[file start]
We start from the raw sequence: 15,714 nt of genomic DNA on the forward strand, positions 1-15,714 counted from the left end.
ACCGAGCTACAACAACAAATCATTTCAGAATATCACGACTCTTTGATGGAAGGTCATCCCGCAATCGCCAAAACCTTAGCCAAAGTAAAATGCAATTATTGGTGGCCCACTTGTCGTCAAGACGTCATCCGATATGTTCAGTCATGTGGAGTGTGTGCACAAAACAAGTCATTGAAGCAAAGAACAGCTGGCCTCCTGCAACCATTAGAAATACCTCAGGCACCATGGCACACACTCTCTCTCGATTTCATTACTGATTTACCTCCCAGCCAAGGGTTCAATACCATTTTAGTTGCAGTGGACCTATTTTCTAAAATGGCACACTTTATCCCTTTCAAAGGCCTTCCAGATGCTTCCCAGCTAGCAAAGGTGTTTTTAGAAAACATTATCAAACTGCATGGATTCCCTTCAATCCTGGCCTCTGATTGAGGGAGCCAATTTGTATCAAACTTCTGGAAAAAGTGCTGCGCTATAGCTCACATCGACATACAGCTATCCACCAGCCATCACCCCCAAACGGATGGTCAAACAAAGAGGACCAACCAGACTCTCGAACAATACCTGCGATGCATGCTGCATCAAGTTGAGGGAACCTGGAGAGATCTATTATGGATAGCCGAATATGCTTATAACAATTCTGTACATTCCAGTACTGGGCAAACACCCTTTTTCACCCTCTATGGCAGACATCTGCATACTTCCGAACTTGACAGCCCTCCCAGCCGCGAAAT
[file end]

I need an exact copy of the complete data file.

We start from the raw sequence: 15,714 nt of genomic DNA on the forward strand, positions 1-15,714 counted from the left end.
ACCGAGCTACAACAACAAATCATTTCAGAATATCACGACTCTTTGATGGAAGGTCATCCCGCAATCGCCAAAACCTTAGCCAAAGTAAAATGCAATTATTGGTGGCCCACTTGTCGTCAAGACGTCATCCGATATGTTCAGTCATGTGGAGTGTGTGCACAAAACAAGTCATTGAAGCAAAGAACAGCTGGCCTCCTGCAACCATTAGAAATACCTCAGGCACCATGGCACACACTCTCTCTCGATTTCATTACTGATTTACCTCCCAGCCAAGGGTTCAATACCATTTTAGTTGCAGTGGACCTATTTTCTAAAATGGCACACTTTATCCCTTTCAAAGGCCTTCCAGATGCTTCCCAGCTAGCAAAGGTGTTTTTAGAAAACATTATCAAACTGCATGGATTCCCTTCAATCCTGGCCTCTGATTGAGGGAGCCAATTTGTATCAAACTTCTGGAAAAAGTGCTGCGCTATAGCTCACATCGACATACAGCTATCCACCAGCCATCACCCCCAAACGGATGGTCAAACAAAGAGGACCAACCAGACTCTCGAACAATACCTGCGATGCATGCTGCATCAAGTTGAGGGAACCTGGAGAGATCTATTATGGATAGCCGAATATGCTTATAACAATTCTGTACATTCCAGTACTGGGCAAACACCCTTTTTCACCCTCTATGGCAGACATCTGCATACTTCCGAACTTGACAGCCCTCCCAGCCGCGAAAT